The Weather Channel reports that while the winds will slow down to 50 mph by Thursday night once the storm is over land, and 35mph by Friday morning, “extreme rainfall” is likely in non-coastal states as the storm makes its way back east.
The Hurricane Center forecasts:
From Wednesday night into Saturday, Laura is expected to produce rainfall of 4 to 8 inches, with isolated maximum amounts of 12 inches across portions of the west-central U.S. Gulf Coast from western Louisiana into east Texas, and northward into portions of the lower to middle Mississippi Valley, lower Ohio Valley, and Tennessee Valley. This rainfall will cause widespread flash and urban flooding, small streams to overflow their banks, and minor to isolated moderate river flooding.
5. Evacuations & School Closures are Happening in Texas & Louisianna but Concerns About More COVID-19 Spread are Being Taken Into Account
The Weather Channel reported that more than 400,000 people were ordered to evacuate in Southwest Texas and 325,000 people were ordered to evacuate in Louisiana, where both states declared disasters.
Schools in some counties are closed for the rest of the week as well.
This is the first time a major hurricane has hit the U.S. during the coronavirus pandemic, (though Hurricane Hannah impacted Texas as a Category 1 in July), and juggling social distancing and mask-wearing in the middle of a natural disaster is sure to be a challenge — especially for those seeking shelters.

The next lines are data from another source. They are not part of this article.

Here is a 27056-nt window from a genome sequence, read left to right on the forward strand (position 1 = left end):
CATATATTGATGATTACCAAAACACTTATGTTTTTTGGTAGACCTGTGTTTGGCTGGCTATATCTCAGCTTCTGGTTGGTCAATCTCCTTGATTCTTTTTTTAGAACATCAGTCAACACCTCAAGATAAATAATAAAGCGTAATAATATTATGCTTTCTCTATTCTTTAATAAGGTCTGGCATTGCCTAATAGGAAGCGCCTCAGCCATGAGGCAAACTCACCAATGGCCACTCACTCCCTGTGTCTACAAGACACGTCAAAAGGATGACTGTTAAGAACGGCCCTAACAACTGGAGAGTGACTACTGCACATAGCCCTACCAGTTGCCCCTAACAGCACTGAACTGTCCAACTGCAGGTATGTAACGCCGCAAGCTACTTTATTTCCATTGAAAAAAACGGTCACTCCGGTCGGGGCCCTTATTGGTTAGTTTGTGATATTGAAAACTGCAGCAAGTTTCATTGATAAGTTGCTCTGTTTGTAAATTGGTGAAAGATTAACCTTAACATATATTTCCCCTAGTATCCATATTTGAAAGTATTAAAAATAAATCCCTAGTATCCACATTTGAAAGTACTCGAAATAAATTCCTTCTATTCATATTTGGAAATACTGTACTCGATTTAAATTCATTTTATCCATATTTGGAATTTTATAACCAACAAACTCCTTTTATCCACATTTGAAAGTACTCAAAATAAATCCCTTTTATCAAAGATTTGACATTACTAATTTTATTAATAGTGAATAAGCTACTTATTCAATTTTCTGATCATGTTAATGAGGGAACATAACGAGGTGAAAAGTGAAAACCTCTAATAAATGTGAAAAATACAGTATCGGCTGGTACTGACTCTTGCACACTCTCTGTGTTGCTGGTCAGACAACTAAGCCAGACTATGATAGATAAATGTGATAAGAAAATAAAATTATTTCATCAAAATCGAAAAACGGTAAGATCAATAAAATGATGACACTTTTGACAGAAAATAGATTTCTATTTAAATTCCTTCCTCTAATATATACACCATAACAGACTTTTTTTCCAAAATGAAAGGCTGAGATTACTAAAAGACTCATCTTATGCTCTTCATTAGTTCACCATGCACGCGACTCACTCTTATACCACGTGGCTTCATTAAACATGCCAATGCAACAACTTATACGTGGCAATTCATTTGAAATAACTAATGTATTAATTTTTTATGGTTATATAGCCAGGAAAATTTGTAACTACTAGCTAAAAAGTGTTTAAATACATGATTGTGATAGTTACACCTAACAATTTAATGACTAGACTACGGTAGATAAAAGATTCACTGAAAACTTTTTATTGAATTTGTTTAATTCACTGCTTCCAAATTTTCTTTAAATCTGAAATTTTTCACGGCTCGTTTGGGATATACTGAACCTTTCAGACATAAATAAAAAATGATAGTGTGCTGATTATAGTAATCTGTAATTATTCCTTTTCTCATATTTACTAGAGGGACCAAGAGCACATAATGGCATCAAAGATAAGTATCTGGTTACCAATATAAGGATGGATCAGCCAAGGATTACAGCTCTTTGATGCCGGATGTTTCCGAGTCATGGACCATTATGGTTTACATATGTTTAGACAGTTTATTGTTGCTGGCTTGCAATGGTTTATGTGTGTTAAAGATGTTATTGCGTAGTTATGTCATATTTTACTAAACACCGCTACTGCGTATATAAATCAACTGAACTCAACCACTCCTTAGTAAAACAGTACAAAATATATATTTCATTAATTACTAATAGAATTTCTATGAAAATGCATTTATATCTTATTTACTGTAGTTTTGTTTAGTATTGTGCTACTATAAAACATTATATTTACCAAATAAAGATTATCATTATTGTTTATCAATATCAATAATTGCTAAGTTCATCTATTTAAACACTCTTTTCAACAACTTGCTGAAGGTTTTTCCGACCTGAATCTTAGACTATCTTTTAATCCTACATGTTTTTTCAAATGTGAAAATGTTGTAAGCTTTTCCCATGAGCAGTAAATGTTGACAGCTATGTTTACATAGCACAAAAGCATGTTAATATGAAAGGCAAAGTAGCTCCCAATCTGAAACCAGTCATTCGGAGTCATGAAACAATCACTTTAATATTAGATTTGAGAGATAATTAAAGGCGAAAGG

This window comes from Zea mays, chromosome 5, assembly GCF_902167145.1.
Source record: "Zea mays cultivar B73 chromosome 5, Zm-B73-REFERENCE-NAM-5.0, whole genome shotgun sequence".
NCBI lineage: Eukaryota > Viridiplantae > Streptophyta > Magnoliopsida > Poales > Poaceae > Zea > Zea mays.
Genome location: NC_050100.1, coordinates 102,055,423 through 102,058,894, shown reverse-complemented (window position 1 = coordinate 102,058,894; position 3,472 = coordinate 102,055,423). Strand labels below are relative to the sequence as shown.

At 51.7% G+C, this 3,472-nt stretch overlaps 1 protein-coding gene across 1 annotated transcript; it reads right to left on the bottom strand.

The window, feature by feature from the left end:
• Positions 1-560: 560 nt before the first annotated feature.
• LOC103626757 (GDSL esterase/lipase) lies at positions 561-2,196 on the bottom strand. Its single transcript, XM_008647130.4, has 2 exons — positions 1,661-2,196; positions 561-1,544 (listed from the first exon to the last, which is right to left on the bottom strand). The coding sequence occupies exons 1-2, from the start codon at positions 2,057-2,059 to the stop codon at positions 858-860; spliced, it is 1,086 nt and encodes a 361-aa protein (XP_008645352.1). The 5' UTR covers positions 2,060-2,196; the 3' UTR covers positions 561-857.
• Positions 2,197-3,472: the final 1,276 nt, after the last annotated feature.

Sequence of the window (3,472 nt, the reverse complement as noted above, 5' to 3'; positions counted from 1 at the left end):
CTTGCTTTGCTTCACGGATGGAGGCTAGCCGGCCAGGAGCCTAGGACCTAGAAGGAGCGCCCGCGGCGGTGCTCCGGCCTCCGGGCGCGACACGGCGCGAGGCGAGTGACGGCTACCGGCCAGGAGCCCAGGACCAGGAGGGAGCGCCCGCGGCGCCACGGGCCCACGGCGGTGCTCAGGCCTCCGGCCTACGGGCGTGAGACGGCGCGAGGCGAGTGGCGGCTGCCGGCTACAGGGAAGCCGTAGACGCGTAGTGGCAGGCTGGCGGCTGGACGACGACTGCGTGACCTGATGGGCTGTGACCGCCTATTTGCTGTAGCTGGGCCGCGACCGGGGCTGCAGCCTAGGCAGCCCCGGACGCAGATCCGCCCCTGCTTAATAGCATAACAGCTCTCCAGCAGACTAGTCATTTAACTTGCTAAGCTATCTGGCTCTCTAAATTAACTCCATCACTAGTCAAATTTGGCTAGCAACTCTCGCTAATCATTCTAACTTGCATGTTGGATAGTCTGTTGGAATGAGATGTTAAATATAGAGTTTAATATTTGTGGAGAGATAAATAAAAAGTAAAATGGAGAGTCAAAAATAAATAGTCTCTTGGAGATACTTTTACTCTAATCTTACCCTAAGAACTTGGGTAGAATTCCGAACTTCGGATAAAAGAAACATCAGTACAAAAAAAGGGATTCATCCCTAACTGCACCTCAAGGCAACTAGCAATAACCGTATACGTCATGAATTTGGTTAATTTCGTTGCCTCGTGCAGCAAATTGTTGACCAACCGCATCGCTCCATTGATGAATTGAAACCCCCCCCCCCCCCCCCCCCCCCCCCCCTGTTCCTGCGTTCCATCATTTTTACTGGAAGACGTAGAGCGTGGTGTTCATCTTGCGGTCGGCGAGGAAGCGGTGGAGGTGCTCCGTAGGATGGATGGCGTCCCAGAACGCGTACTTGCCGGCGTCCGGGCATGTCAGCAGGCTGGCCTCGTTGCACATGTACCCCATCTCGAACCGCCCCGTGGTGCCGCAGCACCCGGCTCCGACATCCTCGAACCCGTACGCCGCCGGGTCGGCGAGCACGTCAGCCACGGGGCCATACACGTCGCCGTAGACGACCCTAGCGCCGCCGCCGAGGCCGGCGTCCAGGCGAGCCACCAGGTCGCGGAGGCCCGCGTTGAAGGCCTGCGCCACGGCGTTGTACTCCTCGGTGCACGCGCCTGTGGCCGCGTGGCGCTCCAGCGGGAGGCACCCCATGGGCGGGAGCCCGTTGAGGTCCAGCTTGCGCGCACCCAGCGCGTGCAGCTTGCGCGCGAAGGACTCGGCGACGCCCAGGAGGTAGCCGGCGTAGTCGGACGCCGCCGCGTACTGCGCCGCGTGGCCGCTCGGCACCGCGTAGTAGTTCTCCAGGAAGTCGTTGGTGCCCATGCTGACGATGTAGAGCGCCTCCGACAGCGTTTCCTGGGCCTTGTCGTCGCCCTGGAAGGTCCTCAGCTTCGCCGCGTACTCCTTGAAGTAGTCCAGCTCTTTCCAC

As for Louisiana, Gov. John Bel Edwards said he isn’t going to open shelters if he can help it because the virus is so contagious and the rate of infection has been very high in that state and he doesn’t want to exacerbate that.
According to National Geographic, in lieu of opening shelters, “Those who live in Laura’s path are encouraged to find their own hotel room.”
Edwards said in a briefing, “I will tell you, congregate sheltering in COVID is really a last resort—we still have the 15th or so highest caseload growth in the country and about the same highest positivity as well,” NatGeo reported.
If they did have to turn to shelters, the state is looking at possibly putting families together in tents inside shelter spaces.
“But still, even when you take the maximum precautions, it’s not a safe situation, so you wouldn’t want to do it unless it’s absolutely necessary,” Edwards said.